Campus: CSU Fullerton -- November 2, 2005
CSUF Researcher Seeks Answers to Why Early Teens Decide to Smoke
It's glamorous. It stinks. It's a way to impress friends. It causes cancer. It's
grown-up and cool.
These are among various reasons teens and preteens cite for deciding whether to smoke a
cigarette for the first time. The thought processes youngsters explore about smoking and
drinking - before they've tried either - are what Jie Weiss is studying with a $275,000
grant from the National Institute of Drug Abuse.
A Cal State Fullerton assistant professor of kinesiology and health science, Weiss already
has conducted three pilot studies and is collecting data this fall by surveying 2,600 middle
school students, ages 12 to 14 - a period when first-time cigarette and alcohol use is
prevalent - to learn what they think about partaking themselves. Eighteen months after the
first survey, "we will test them again with the same questions, see if they answer differently
and whether they remained nonsmoking and nondrinking," says Weiss, who expects the survey
results to be announced in summer 2007.
"We are looking at adolescents' cognitions, which may predict their behaviors," says Weiss.
In previous research at the University of Southern California, she found that teens and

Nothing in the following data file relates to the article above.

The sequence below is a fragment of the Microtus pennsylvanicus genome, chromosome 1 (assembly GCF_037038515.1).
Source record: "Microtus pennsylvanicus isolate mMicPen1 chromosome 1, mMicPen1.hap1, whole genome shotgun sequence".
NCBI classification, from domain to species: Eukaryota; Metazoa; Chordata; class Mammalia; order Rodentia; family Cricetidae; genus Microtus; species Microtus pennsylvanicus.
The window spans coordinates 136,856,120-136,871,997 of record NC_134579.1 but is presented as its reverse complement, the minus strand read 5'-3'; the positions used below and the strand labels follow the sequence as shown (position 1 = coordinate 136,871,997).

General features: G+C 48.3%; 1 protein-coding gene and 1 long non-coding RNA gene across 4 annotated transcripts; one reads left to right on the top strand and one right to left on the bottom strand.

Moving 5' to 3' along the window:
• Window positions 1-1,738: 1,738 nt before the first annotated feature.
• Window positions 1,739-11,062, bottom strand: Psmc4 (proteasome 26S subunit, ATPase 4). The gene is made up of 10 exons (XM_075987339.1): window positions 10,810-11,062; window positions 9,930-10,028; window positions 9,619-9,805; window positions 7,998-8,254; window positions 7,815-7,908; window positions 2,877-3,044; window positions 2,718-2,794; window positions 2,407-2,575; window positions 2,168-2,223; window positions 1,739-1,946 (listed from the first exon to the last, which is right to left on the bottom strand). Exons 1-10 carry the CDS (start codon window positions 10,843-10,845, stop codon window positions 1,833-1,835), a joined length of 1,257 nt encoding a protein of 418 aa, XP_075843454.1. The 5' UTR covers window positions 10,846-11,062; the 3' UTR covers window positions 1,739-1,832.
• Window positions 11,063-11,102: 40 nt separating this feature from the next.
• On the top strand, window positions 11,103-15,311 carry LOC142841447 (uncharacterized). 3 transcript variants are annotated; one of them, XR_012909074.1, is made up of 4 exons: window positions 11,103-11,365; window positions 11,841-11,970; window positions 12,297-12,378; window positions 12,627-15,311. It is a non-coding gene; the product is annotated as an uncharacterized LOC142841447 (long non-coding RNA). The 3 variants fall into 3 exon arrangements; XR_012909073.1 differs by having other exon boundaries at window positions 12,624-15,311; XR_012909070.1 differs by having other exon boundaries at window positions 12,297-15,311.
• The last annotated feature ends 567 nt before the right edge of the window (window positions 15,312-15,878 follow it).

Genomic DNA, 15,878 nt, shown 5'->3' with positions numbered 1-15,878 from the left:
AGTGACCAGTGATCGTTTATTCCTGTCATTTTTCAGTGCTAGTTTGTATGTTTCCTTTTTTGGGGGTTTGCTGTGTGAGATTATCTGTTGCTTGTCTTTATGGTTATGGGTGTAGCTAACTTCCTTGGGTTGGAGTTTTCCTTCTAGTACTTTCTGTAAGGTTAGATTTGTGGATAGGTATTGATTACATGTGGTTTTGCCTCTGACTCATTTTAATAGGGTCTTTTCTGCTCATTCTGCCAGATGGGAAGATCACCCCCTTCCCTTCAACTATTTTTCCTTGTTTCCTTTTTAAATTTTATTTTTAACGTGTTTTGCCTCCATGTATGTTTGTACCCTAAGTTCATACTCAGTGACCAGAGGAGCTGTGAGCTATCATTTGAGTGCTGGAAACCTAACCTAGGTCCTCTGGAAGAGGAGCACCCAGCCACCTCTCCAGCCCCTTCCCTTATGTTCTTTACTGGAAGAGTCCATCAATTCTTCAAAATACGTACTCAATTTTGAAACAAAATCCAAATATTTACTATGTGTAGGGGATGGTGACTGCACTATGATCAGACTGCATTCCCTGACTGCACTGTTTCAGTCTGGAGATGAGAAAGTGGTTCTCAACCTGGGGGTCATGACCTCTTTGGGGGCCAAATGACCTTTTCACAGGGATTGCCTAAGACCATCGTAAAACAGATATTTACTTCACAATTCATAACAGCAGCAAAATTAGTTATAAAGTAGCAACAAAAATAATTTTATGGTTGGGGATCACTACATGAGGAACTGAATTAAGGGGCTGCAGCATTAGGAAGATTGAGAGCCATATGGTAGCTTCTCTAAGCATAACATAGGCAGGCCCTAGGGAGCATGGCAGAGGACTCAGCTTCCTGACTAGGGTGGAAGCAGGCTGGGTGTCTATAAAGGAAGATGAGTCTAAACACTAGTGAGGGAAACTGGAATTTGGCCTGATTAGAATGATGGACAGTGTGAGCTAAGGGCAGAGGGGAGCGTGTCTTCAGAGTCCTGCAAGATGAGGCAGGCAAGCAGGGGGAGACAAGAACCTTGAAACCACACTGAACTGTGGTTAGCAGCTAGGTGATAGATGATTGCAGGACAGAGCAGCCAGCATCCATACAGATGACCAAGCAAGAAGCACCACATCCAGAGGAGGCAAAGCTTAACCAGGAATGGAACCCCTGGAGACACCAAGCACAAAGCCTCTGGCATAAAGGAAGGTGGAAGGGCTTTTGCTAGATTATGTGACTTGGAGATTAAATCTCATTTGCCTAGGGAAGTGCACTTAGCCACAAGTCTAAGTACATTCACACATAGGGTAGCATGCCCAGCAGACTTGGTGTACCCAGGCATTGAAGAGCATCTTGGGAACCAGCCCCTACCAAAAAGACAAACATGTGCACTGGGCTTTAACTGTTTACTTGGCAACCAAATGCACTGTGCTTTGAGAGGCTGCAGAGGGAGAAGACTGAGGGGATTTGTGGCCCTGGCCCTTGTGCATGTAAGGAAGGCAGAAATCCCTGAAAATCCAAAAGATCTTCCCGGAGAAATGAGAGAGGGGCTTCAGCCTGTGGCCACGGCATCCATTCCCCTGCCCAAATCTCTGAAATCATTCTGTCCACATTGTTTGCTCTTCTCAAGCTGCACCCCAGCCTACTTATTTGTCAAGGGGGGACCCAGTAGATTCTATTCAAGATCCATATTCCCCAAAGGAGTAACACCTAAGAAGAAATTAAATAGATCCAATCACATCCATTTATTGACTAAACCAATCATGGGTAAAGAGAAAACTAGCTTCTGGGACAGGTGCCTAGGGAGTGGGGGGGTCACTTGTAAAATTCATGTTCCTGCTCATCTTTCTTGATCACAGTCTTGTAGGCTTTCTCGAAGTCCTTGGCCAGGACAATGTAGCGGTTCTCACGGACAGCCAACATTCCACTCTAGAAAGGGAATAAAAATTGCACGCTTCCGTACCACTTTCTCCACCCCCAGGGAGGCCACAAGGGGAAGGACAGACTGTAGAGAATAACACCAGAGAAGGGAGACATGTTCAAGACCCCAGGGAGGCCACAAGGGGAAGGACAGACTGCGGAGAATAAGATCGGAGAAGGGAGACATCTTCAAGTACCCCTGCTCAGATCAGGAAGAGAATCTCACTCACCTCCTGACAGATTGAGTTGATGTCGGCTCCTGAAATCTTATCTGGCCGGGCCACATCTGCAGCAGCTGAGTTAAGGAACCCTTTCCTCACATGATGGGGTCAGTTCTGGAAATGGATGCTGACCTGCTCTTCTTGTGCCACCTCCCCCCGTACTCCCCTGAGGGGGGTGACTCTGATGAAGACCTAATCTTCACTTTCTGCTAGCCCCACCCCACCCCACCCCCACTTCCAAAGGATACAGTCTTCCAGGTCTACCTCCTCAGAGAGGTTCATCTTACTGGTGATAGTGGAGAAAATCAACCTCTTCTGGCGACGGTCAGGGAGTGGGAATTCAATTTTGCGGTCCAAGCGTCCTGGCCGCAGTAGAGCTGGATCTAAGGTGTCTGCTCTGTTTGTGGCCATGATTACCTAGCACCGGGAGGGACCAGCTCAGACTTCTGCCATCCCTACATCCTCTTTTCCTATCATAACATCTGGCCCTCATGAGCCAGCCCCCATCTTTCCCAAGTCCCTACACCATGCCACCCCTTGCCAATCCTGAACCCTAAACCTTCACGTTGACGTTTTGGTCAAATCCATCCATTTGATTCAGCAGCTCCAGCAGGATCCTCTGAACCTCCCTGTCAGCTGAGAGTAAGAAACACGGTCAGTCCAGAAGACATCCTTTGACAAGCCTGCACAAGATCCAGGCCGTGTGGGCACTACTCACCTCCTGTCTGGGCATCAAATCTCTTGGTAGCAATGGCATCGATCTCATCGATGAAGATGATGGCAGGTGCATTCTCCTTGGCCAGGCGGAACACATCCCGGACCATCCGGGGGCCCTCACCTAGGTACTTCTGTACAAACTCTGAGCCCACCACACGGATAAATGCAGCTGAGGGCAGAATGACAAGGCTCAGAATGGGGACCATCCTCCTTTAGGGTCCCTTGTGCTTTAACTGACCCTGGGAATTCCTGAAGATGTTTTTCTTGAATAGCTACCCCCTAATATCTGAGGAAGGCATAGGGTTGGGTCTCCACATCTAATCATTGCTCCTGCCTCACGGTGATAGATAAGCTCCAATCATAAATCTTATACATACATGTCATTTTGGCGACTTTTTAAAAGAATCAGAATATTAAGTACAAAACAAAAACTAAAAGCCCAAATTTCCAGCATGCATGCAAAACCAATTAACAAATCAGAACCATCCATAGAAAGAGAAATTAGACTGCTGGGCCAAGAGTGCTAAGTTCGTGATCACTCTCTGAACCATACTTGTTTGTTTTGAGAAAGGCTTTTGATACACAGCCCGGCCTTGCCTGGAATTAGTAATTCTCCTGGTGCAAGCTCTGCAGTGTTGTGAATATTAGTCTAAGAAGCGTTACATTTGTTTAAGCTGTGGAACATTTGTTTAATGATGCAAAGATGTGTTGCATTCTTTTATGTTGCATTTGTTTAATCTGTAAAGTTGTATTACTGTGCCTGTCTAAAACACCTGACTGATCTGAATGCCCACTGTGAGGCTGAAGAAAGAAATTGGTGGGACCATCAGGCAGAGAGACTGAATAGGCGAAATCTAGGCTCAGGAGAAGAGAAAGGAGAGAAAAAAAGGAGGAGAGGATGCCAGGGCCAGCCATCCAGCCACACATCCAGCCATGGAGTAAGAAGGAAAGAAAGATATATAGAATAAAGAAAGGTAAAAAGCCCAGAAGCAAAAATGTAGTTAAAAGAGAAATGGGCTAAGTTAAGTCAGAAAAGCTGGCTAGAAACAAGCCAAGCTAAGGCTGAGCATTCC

preteens in prevention programs who were told not to smoke, along with the reasons why,
still smoked anyway.
"They know it's bad for them, but they still do it," she says. "So, if prevention is not
successful, we need to find out why they see smoking as attractive."
Her survey initially asks students what they think are the consequences of the behavior.
For example, she says, "a student may think, 'If I smoke, people will think I'm glamorous,'
or 'It smells, and I'll get lung cancer.'"
The final step, Weiss contends is more complicated: "We want to know how important this
perception of smoking is. They may say, 'Getting more friends is good, but I don't need
more friends' or 'I don't need to pick them up by smoking.'"
By analyzing this adolescent thought process, Weiss hopes to determine whether the data
points to the possibility of predicting drinking and smoking behavior in young people. The
next step would be "tailoring prevention programs that acknowledge the attractive aspects
of smoking and drinking to young people," she says, "rather than simply saying these habits
are all bad."
Weiss earned her doctorate from the California School of Professional Psychology in 2002 and
served as a National Institute of Health postdoctoral fellow at USC for two years. She is
a member of the American Public Health Association, Society for Judgment and Decision Making
and American Psychological Association.
A resident of Fullerton, Weiss joined the Cal State Fullerton faculty in 2003.
Jie Weiss, assistant professor of kinesiology and health
science, at (714) 278-4388 or firstname.lastname@example.org
Pamela McLaren of Public Affairs, at (714) 278-4852 or